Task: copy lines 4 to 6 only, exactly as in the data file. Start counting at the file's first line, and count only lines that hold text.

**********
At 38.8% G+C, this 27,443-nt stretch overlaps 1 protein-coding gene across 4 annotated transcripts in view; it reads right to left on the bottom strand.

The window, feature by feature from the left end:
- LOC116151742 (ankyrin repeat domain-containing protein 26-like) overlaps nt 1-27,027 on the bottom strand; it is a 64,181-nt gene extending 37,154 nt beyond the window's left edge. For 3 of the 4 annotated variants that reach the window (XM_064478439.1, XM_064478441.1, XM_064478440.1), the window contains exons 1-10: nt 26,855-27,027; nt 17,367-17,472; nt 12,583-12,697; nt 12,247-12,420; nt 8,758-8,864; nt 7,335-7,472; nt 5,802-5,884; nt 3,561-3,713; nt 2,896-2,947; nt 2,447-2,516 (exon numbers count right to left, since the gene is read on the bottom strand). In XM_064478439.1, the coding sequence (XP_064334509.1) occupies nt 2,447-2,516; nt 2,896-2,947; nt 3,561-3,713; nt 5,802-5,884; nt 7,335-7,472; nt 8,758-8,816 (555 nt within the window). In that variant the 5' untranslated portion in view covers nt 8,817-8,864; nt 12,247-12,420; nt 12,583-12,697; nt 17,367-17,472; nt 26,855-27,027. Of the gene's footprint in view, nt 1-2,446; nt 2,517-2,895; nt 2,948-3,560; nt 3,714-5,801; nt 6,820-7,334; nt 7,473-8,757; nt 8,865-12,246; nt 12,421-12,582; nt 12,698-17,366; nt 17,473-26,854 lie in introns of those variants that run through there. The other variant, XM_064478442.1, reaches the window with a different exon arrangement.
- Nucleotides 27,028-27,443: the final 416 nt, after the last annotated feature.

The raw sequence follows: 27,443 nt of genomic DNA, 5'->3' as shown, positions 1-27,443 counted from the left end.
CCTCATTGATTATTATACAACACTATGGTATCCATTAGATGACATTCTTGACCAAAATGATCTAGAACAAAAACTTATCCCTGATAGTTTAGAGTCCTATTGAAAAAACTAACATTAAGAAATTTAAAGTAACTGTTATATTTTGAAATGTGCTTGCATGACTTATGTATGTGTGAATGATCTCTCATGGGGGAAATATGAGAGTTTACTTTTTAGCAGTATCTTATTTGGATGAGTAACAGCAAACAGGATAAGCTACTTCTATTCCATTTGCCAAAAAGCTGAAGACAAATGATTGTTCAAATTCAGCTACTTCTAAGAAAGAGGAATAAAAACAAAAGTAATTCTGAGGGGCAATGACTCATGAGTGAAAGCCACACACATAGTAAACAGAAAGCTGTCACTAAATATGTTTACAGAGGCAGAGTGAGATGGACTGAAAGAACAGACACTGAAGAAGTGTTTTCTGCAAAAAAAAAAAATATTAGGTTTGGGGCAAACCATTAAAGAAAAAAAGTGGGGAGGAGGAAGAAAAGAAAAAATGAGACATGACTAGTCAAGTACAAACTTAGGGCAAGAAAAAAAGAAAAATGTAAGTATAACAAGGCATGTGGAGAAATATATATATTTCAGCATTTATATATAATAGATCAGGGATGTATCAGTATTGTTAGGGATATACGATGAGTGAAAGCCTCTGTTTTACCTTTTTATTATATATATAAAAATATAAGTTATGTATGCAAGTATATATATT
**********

- Nucleotides 27,028-27,443: the final 416 nt, after the last annotated feature.

The raw sequence follows: 27,443 nt of genomic DNA, 5'->3' as shown, positions 1-27,443 counted from the left end.
CCTCATTGATTATTATACAACACTATGGTATCCATTAGATGACATTCTTGACCAAAATGATCTAGAACAAAAACTTATCCCTGATAGTTTAGAGTCCTATTGAAAAAACTAACATTAAGAAATTTAAAGTAACTGTTATATTTTGAAATGTGCTTGCATGACTTATGTATGTGTGAATGATCTCTCATGGGGGAAATATGAGAGTTTACTTTTTAGCAGTATCTTATTTGGATGAGTAACAGCAAACAGGATAAGCTACTTCTATTCCATTTGCCAAAAAGCTGAAGACAAATGATTGTTCAAATTCAGCTACTTCTAAGAAAGAGGAATAAAAACAAAAGTAATTCTGAGGGGCAATGACTCATGAGTGAAAGCCACACACATAGTAAACAGAAAGCTGTCACTAAATATGTTTACAGAGGCAGAGTGAGATGGACTGAAAGAACAGACACTGAAGAAGTGTTTTCTGCAAAAAAAAAAAATATTAGGTTTGGGGCAAACCATTAAAGAAAAAAAGTGGGGAGGAGGAAGAAAAGAAAAAATGAGACATGACTAGTCAAGTACAAACTTAGGGCAAGAAAAAAAGAAAAATGTAAGTATAACAAGGCATGTGGAGAAATATATATATTTCAGCATTTATATATAATAGATCAGGGATGTATCAGTATTGTTAGGGATATACGATGAGTGAAAGCCTCTGTTTTACCTTTTTATTATATATATAAAAATATAAGTTATGTATGCAAGTATATATATT